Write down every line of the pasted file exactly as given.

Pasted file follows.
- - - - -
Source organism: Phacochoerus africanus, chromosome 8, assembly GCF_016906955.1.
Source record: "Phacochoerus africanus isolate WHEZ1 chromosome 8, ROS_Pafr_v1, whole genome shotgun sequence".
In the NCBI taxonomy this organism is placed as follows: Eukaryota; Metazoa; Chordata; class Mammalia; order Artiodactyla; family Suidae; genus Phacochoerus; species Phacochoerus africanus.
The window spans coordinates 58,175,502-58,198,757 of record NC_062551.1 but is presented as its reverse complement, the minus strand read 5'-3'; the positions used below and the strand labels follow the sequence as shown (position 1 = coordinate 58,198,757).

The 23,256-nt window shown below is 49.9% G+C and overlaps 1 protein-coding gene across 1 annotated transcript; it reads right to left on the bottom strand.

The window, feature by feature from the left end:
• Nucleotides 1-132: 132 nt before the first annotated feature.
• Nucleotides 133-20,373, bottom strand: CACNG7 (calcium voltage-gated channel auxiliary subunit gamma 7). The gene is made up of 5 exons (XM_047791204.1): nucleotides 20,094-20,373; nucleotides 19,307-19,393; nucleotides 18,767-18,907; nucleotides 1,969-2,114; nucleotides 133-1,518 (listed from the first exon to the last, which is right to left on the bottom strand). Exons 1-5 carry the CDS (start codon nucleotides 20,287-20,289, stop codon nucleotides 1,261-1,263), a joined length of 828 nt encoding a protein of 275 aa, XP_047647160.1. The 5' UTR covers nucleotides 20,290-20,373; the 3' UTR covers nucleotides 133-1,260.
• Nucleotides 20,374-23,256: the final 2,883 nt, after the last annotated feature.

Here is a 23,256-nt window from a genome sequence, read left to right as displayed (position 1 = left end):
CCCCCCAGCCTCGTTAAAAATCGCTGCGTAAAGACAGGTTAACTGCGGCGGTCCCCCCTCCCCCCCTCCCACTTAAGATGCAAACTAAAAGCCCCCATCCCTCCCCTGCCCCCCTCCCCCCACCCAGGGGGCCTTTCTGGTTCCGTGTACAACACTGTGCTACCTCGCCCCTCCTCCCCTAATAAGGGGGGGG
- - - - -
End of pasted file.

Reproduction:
Source organism: Phacochoerus africanus, chromosome 8, assembly GCF_016906955.1.
Source record: "Phacochoerus africanus isolate WHEZ1 chromosome 8, ROS_Pafr_v1, whole genome shotgun sequence".
In the NCBI taxonomy this organism is placed as follows: Eukaryota; Metazoa; Chordata; class Mammalia; order Artiodactyla; family Suidae; genus Phacochoerus; species Phacochoerus africanus.
The window spans coordinates 58,175,502-58,198,757 of record NC_062551.1 but is presented as its reverse complement, the minus strand read 5'-3'; the positions used below and the strand labels follow the sequence as shown (position 1 = coordinate 58,198,757).

The 23,256-nt window shown below is 49.9% G+C and overlaps 1 protein-coding gene across 1 annotated transcript; it reads right to left on the bottom strand.

The window, feature by feature from the left end:
• Nucleotides 1-132: 132 nt before the first annotated feature.
• Nucleotides 133-20,373, bottom strand: CACNG7 (calcium voltage-gated channel auxiliary subunit gamma 7). The gene is made up of 5 exons (XM_047791204.1): nucleotides 20,094-20,373; nucleotides 19,307-19,393; nucleotides 18,767-18,907; nucleotides 1,969-2,114; nucleotides 133-1,518 (listed from the first exon to the last, which is right to left on the bottom strand). Exons 1-5 carry the CDS (start codon nucleotides 20,287-20,289, stop codon nucleotides 1,261-1,263), a joined length of 828 nt encoding a protein of 275 aa, XP_047647160.1. The 5' UTR covers nucleotides 20,290-20,373; the 3' UTR covers nucleotides 133-1,260.
• Nucleotides 20,374-23,256: the final 2,883 nt, after the last annotated feature.

Here is a 23,256-nt window from a genome sequence, read left to right as displayed (position 1 = left end):
CCCCCCAGCCTCGTTAAAAATCGCTGCGTAAAGACAGGTTAACTGCGGCGGTCCCCCCTCCCCCCCTCCCACTTAAGATGCAAACTAAAAGCCCCCATCCCTCCCCTGCCCCCCTCCCCCCACCCAGGGGGCCTTTCTGGTTCCGTGTACAACACTGTGCTACCTCGCCCCTCCTCCCCTAATAAGGGGGGGG